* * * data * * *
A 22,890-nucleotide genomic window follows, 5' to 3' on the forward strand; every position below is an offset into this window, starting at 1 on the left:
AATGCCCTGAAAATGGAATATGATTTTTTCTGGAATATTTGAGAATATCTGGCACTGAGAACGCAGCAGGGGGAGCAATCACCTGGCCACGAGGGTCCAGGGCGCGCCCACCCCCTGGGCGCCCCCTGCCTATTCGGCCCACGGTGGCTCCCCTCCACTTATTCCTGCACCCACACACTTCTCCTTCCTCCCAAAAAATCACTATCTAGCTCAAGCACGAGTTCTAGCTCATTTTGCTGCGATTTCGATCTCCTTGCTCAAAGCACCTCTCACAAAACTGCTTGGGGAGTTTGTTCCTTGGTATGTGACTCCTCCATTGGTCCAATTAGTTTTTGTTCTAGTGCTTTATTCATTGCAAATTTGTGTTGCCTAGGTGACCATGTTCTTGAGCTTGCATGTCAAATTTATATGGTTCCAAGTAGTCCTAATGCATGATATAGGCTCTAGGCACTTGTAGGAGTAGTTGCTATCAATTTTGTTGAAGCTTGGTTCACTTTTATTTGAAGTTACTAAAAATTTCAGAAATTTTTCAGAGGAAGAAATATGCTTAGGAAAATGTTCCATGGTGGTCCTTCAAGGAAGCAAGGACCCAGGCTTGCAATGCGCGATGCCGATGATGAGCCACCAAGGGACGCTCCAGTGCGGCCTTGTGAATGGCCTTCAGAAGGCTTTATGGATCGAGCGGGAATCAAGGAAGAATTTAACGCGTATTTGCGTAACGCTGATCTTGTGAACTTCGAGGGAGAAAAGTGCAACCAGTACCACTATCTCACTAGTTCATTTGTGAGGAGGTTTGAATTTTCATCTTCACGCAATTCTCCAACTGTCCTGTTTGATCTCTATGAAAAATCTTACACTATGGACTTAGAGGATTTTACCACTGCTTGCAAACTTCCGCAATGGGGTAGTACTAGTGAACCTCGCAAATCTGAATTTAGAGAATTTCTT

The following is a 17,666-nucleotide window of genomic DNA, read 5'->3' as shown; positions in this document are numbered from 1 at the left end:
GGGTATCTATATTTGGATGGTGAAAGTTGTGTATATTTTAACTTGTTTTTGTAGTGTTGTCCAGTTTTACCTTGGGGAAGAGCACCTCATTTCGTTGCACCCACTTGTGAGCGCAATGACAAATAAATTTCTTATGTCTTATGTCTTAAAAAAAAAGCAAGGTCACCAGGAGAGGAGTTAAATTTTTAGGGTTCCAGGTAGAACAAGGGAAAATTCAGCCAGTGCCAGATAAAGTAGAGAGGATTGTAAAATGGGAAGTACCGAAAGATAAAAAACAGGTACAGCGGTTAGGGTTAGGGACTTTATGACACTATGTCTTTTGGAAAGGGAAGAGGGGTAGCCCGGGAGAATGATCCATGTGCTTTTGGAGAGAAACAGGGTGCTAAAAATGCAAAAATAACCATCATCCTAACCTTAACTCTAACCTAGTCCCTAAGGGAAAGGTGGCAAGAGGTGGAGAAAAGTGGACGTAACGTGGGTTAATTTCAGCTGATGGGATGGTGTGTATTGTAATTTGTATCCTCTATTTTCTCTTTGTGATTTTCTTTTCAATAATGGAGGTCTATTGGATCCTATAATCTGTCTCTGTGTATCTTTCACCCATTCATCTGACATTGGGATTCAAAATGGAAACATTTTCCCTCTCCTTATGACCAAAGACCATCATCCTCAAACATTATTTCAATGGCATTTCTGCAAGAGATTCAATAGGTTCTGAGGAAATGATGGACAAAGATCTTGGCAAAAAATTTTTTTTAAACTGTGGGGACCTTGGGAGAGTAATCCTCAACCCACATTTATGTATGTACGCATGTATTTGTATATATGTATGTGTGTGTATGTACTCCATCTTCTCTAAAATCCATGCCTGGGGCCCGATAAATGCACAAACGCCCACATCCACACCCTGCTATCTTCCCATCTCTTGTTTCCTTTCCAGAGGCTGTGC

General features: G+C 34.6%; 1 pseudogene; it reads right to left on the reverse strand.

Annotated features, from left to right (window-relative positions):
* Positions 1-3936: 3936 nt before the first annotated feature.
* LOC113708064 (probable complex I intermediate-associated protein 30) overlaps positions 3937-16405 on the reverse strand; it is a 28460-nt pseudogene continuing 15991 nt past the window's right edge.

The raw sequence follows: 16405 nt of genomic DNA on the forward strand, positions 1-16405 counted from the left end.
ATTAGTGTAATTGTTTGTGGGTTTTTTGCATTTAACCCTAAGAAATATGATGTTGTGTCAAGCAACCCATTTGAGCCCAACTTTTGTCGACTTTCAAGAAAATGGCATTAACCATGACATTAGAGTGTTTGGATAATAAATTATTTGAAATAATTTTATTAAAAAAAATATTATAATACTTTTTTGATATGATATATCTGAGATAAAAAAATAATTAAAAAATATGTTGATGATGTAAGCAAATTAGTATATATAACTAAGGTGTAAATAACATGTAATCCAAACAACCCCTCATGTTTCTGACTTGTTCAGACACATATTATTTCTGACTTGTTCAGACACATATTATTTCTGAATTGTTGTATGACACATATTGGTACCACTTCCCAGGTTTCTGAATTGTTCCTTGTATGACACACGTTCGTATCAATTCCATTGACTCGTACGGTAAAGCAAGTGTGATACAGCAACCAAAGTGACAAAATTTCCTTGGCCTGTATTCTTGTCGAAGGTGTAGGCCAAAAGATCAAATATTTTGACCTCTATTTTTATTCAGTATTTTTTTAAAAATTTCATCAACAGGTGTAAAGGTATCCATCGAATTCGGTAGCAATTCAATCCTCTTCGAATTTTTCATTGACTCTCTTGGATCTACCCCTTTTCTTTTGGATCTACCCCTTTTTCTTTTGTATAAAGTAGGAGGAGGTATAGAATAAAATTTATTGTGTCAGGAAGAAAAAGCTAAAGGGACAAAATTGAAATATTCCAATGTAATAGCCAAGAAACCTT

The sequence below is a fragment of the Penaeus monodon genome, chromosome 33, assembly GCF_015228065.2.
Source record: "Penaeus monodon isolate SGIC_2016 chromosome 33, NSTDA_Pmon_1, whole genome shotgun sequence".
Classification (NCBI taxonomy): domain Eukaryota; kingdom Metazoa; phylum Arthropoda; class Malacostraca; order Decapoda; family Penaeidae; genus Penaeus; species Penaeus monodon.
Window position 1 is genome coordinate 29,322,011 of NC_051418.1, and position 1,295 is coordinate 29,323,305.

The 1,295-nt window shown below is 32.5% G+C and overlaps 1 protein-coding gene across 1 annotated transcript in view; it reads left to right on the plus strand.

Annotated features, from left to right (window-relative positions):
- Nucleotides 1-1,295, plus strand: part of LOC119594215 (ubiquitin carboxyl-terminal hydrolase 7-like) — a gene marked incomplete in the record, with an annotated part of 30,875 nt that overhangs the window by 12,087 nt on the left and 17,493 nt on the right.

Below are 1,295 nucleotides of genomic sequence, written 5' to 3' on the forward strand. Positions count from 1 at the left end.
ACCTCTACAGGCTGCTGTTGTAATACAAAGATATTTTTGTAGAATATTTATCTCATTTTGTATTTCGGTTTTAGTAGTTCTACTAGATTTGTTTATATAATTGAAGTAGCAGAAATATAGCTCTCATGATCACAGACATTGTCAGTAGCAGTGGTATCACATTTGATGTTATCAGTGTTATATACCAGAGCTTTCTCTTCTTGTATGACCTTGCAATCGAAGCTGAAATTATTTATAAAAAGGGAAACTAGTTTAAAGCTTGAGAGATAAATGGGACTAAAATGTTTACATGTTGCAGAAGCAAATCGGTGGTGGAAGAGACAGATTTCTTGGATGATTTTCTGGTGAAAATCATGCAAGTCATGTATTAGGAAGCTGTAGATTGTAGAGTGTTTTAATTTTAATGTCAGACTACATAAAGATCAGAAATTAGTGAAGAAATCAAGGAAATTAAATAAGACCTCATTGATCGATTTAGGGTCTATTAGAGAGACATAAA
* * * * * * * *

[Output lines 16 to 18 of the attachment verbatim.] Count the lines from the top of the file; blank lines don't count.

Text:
Annotated features, from left to right (window-relative positions):
- Nucleotides 1-1,295, plus strand: part of LOC119594215 (ubiquitin carboxyl-terminal hydrolase 7-like) — a gene marked incomplete in the record, with an annotated part of 30,875 nt that overhangs the window by 12,087 nt on the left and 17,493 nt on the right.

Below are 1,295 nucleotides of genomic sequence, written 5' to 3' on the forward strand. Positions count from 1 at the left end.